The public display of Nazi symbols such as the swastika is now a criminal offence in the ACT, after new laws were passed in the Legislative Assembly.
Attorney-General Shane Rattenbury said both physical and online displays of Nazi symbols in public were now banned, with police given the power to remove the symbols.
Under the Crimes Legislation Amendment Bill 2022, offenders could face a maximum $19,200 fine or 12 months in prison, or both.
“The new offence sends a strong message to the ACT community that we do not tolerate the public display of symbols intended to incite hatred,” Mr Rattenbury said.
“Everyone has the right to feel safe and live their lives in our community free of intimidation and threats.
“The offence protects ACT community members including Jewish people, people with a disability and LGBTIQ people, from the harm caused by public displays of Nazi symbols.”
The new offence also applies to people in the ACT who broadcast a Nazi symbol to a public audience beyond Canberra’s borders, such as on social media.
People will still be able to publicly display swastikas for legitimate reasons, such as people of Jain, Buddhist and Hindu faiths, teachers, artists and protesters.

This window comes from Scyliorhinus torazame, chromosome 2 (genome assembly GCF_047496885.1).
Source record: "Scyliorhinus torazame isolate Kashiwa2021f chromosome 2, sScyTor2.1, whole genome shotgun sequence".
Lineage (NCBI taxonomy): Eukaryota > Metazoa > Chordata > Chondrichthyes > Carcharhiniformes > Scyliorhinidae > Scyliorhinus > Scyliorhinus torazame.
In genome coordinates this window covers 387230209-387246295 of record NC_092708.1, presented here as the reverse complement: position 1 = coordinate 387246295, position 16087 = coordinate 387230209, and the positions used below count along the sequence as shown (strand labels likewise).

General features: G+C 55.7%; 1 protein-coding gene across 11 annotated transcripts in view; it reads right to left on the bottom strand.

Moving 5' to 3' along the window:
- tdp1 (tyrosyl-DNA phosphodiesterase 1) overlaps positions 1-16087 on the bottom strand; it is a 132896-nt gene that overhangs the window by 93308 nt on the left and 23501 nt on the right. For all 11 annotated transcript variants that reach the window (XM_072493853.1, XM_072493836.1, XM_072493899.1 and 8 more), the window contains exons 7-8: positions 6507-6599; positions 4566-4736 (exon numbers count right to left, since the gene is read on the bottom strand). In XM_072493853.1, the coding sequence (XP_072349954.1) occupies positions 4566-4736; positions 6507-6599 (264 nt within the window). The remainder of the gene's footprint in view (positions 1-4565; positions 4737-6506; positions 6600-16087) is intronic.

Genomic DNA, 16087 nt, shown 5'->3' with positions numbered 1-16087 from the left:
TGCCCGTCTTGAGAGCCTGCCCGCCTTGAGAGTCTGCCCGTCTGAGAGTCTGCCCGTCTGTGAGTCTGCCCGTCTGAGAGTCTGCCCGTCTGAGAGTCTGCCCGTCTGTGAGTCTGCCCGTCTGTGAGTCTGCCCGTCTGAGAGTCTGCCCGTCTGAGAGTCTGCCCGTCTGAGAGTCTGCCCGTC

Under the proposed laws, the symbol would still be allowed to be used for cultural or educational purposes, including “for a genuine academic, artistic, religious, scientific, educational or cultural purpose”.
It would also still be allowed to be used in opposition to fascism or Nazism.
For example, a bookshop could display the symbol on the cover of a textbook about World War II.
Introducing the bill to the Legislative Assembly last year, Mr Rattenbury said the laws were intended to reduce opportunities for racism and vilification and send a strong message that the ACT Government and the community would not tolerate the display of Nazi symbols and the “hate they represent”.
“The new offence will support the right of minorities, including the right to culture under the Human Rights Act by reducing the likelihood that members of the community will feel intimidated or threatened and therefore unable to engage in their own religious beliefs or culture,” he told the Assembly.
The ACT bill follows similar laws in other states, moves by the Albanese Government to ban Nazi symbols and the sale of goods-for-profit featuring Nazi symbols.
In NSW, waving a Nazi flag or displaying memorabilia bearing swastikas can land a person in jail for up to a year, along with a fine of $11,000.